A new report reveals that women are working longer instead of turning to the dole or disability pension.
Findings by Cain Polidano, Principle Research Fellow (Labour Economics) from Melbourne Institute at the University of Melbourne, have revealed that despite the pension age being raised to 65, women are choosing to continue in the workforce instead of relying on other sources of welfare like the dole or disability pension.
Detailed in a report based on analysis of Centrelink data that was conducted by Polidano in conjunction with Deakin University, also found that the increase in the female Age Pension eligibility from 61 to 64.5 reduced the female welfare receipt rate by 12.6 percentage points on average across affected ages.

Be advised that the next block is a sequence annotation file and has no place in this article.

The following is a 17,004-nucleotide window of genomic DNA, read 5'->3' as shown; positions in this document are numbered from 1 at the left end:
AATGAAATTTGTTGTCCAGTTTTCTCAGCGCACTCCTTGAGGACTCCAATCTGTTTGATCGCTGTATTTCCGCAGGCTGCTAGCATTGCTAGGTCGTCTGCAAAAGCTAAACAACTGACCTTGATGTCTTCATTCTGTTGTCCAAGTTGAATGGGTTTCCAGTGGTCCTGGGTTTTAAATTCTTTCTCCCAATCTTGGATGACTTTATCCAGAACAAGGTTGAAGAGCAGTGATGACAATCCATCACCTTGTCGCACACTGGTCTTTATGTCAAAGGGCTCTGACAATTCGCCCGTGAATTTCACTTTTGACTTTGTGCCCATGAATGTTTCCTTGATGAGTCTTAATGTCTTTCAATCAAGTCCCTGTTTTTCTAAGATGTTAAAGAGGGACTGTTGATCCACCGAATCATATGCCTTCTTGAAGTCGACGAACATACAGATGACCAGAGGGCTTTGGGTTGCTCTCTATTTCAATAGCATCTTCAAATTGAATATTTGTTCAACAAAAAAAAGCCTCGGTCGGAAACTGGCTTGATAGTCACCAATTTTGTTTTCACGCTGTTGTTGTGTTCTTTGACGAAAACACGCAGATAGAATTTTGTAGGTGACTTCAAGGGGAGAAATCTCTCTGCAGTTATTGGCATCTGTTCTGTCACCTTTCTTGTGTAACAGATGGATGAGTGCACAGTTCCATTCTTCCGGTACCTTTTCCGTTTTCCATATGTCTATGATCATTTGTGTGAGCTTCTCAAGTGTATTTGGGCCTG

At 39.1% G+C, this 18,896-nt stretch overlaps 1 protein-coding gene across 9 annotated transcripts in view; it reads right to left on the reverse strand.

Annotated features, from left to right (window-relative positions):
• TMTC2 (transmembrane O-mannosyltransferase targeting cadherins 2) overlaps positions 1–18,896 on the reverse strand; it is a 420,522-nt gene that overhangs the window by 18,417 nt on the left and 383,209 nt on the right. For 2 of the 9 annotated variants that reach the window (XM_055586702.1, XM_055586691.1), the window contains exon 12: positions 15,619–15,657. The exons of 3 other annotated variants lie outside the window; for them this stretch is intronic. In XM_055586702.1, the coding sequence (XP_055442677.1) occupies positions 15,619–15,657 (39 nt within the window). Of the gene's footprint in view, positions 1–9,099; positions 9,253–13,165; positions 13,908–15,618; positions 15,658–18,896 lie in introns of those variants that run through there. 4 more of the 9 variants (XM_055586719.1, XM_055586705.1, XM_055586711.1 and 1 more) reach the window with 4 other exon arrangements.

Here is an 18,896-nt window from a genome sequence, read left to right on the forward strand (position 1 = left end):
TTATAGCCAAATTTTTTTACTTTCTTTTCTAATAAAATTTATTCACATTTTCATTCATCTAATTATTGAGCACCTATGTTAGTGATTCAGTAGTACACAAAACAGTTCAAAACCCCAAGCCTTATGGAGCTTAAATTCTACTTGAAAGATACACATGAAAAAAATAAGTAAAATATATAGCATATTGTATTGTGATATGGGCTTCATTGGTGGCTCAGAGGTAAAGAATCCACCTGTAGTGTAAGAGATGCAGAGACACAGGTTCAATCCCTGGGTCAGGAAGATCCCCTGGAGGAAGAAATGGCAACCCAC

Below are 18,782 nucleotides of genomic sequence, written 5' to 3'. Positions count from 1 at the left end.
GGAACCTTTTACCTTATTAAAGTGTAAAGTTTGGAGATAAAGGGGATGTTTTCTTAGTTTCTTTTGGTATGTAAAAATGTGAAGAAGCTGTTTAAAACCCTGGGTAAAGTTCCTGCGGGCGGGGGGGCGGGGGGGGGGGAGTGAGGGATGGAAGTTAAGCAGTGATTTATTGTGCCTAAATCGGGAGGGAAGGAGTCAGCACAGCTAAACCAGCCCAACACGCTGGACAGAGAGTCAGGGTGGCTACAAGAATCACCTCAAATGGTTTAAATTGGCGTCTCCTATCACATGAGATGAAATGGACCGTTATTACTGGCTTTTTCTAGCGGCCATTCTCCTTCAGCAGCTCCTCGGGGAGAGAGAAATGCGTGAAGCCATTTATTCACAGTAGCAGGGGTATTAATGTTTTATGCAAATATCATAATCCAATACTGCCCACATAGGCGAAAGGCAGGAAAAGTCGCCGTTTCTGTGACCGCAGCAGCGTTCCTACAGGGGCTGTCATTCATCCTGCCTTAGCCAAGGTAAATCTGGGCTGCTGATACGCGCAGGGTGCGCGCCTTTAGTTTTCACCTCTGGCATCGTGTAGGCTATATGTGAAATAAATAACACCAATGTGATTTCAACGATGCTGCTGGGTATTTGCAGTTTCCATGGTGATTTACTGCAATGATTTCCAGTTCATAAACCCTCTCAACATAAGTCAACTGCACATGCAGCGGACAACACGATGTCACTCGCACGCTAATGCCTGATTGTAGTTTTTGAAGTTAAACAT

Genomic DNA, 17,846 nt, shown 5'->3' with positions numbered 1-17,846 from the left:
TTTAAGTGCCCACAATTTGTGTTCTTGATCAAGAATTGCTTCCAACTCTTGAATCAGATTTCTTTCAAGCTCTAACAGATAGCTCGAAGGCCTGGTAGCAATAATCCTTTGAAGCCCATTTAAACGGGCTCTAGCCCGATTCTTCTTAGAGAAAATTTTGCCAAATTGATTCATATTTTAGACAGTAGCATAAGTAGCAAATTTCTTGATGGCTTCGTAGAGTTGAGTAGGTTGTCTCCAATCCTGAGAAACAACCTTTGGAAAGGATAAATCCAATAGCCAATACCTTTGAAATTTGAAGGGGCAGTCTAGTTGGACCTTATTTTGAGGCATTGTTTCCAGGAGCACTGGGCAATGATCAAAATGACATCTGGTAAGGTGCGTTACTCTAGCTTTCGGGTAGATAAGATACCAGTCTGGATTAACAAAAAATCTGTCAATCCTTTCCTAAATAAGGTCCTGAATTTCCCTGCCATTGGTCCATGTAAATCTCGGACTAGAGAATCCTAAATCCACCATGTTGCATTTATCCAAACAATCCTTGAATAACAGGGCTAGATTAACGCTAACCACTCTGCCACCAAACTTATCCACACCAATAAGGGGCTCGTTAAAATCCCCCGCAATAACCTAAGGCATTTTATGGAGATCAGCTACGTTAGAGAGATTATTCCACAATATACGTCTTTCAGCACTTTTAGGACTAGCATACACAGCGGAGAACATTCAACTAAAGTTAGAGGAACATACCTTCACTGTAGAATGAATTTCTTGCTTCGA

We are not seeing a flood of people entering the system to retire earlier. Rather the data shows a very small proportion of women who, because of disability or prolonged periods out of work, are unable to support themselves in the workforce." Cain Polidano
According to Polidano, there is little evidence indicating that the changes in age eligibility significantly affected the number of women accessing alternative welfare payments such as disability support, unemployment benefits or a widow allowance.
This content originally appeared in AFR on 12 July 2016